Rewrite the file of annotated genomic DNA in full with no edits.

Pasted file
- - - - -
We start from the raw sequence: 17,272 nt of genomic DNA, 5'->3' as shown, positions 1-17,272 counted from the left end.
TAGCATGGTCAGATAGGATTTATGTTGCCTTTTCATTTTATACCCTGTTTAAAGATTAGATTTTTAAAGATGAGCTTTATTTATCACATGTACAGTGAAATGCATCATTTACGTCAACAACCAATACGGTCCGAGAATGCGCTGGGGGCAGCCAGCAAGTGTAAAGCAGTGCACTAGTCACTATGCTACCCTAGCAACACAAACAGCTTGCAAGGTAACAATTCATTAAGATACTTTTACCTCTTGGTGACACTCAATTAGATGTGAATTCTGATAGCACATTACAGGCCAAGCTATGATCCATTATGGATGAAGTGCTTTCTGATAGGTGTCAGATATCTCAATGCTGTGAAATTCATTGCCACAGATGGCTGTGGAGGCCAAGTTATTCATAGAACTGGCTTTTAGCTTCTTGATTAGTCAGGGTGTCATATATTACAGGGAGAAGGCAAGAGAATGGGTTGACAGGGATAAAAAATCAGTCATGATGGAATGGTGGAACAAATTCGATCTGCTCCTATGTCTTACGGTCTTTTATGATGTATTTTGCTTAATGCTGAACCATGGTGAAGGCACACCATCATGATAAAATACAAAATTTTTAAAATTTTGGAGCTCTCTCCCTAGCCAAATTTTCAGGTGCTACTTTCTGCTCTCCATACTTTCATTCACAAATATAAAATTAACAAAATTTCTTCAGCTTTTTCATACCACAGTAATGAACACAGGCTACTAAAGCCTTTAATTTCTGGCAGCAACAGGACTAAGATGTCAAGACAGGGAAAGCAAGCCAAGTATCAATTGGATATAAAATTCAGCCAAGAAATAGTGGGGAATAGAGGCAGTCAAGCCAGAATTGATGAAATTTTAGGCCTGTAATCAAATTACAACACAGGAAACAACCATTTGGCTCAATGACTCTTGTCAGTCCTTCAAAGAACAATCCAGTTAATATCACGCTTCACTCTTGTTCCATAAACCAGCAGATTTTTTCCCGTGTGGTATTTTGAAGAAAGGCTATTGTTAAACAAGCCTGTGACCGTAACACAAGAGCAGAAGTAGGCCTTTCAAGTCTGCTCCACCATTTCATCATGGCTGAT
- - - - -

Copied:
We start from the raw sequence: 17,272 nt of genomic DNA, 5'->3' as shown, positions 1-17,272 counted from the left end.
TAGCATGGTCAGATAGGATTTATGTTGCCTTTTCATTTTATACCCTGTTTAAAGATTAGATTTTTAAAGATGAGCTTTATTTATCACATGTACAGTGAAATGCATCATTTACGTCAACAACCAATACGGTCCGAGAATGCGCTGGGGGCAGCCAGCAAGTGTAAAGCAGTGCACTAGTCACTATGCTACCCTAGCAACACAAACAGCTTGCAAGGTAACAATTCATTAAGATACTTTTACCTCTTGGTGACACTCAATTAGATGTGAATTCTGATAGCACATTACAGGCCAAGCTATGATCCATTATGGATGAAGTGCTTTCTGATAGGTGTCAGATATCTCAATGCTGTGAAATTCATTGCCACAGATGGCTGTGGAGGCCAAGTTATTCATAGAACTGGCTTTTAGCTTCTTGATTAGTCAGGGTGTCATATATTACAGGGAGAAGGCAAGAGAATGGGTTGACAGGGATAAAAAATCAGTCATGATGGAATGGTGGAACAAATTCGATCTGCTCCTATGTCTTACGGTCTTTTATGATGTATTTTGCTTAATGCTGAACCATGGTGAAGGCACACCATCATGATAAAATACAAAATTTTTAAAATTTTGGAGCTCTCTCCCTAGCCAAATTTTCAGGTGCTACTTTCTGCTCTCCATACTTTCATTCACAAATATAAAATTAACAAAATTTCTTCAGCTTTTTCATACCACAGTAATGAACACAGGCTACTAAAGCCTTTAATTTCTGGCAGCAACAGGACTAAGATGTCAAGACAGGGAAAGCAAGCCAAGTATCAATTGGATATAAAATTCAGCCAAGAAATAGTGGGGAATAGAGGCAGTCAAGCCAGAATTGATGAAATTTTAGGCCTGTAATCAAATTACAACACAGGAAACAACCATTTGGCTCAATGACTCTTGTCAGTCCTTCAAAGAACAATCCAGTTAATATCACGCTTCACTCTTGTTCCATAAACCAGCAGATTTTTTCCCGTGTGGTATTTTGAAGAAAGGCTATTGTTAAACAAGCCTGTGACCGTAACACAAGAGCAGAAGTAGGCCTTTCAAGTCTGCTCCACCATTTCATCATGGCTGAT